The service is classed as Official, having self-service users and a firewall to insulate internal systems architecture from external threats. Penetration testing will be done for Beta. Within the VOL Service the existing data owners are Northern Ireland transport authorities, DfT and the Traffic Commissioners. Detailed threat modelling has yet to be undertaken and this will need to be done for Beta. The Service is hosted in the Republic of Ireland (3 sites) and should the online service fail, the facility to download paper based application forms and manually complete and submit them will constitute the backup service.
For the Beta phase a Technical Governance Manager, Platform Engineer Lead and a Continuous Release Manager will be recruited. A bi-weekly technical steering group will meet to supervise work and progress will be disseminated using Confluence and JIRA. The Team are looking to use a Continuous Development Process but have requested guidance from GDS on what is expected technically e.g. sophistication of prototype to be acceptable at Beta. A business analysis team will be tasked with modelling any changes needed, resulting from EU Exit scenarios, as and when they can be anticipated and communicating the technical ramifications of these to the technical architects.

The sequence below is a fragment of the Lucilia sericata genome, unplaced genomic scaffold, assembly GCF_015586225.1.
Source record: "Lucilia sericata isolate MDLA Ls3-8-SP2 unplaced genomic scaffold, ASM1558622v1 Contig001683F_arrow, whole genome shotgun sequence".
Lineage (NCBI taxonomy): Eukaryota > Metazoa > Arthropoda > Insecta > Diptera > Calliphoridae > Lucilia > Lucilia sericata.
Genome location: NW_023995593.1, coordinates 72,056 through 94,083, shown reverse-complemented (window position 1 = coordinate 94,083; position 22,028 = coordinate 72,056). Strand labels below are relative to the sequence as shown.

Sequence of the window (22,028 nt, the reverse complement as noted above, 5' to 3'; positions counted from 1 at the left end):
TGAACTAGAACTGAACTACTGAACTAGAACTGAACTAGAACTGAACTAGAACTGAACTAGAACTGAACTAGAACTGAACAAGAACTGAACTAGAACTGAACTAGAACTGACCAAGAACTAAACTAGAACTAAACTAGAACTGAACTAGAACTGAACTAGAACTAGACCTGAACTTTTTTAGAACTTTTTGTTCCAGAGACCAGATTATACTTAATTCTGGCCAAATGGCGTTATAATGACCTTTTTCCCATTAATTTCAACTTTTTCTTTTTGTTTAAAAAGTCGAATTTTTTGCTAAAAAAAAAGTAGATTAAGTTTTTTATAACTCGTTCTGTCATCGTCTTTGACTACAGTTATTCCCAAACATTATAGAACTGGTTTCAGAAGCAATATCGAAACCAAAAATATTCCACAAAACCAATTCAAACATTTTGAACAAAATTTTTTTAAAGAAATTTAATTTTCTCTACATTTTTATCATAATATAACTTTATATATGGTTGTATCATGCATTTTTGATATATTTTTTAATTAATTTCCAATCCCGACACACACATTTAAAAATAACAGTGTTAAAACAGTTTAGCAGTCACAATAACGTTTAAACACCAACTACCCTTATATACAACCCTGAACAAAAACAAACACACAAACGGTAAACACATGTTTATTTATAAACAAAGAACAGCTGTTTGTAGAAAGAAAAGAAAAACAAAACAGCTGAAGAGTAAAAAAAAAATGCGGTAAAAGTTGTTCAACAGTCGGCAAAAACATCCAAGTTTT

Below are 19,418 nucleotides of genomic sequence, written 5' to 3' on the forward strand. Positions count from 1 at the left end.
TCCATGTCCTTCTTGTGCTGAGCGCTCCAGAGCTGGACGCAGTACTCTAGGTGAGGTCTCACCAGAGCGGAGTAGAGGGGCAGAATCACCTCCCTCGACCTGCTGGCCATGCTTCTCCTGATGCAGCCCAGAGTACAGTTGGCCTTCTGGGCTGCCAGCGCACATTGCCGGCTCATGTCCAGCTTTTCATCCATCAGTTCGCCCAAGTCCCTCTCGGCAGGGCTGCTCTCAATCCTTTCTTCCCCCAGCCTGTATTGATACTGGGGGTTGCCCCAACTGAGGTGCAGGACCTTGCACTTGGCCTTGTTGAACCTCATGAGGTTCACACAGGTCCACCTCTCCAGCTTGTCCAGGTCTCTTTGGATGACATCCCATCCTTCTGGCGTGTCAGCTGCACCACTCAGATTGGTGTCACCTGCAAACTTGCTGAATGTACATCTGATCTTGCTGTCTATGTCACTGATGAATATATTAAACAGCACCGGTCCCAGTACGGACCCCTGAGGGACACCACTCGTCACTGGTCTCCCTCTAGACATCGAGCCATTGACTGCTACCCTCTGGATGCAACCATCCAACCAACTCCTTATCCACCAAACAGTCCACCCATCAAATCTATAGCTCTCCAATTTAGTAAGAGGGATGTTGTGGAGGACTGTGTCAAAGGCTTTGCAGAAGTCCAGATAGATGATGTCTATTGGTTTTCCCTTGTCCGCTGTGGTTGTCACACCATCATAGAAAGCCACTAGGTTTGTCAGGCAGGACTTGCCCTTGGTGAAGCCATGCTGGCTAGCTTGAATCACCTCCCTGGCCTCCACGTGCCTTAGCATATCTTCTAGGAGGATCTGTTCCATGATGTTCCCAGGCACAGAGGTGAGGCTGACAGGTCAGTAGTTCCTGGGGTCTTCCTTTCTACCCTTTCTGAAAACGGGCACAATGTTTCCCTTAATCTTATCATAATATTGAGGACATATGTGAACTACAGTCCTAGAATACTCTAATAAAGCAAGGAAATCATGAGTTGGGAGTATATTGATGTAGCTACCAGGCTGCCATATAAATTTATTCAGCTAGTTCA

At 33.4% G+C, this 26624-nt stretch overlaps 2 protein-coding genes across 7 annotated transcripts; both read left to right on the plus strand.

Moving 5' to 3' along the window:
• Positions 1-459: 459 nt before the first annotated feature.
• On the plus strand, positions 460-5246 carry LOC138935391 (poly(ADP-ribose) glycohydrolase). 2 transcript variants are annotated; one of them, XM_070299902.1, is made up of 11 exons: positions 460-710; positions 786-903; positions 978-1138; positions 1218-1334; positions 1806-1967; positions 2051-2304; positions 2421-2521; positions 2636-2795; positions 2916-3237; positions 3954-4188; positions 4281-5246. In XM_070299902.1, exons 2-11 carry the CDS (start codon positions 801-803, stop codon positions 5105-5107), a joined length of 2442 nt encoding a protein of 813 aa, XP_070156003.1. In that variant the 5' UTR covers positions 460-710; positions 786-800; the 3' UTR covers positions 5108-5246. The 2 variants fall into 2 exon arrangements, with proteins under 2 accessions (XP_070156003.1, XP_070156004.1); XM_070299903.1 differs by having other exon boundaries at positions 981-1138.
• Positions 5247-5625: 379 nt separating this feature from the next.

The team are basing the solution on current permitting processes, allowing them to, in the worst case scenario, be able to provide a minimal viable service to users as soon as the relevant bill reaches Royal Assent. The team will be able to iterate on the digital service once the outcome is clear.
Note updated 4 July 2018
Since the report has been created: The bill is expected to receive Royal Assent July 2018 MVP is expected to be delivered in October 2018.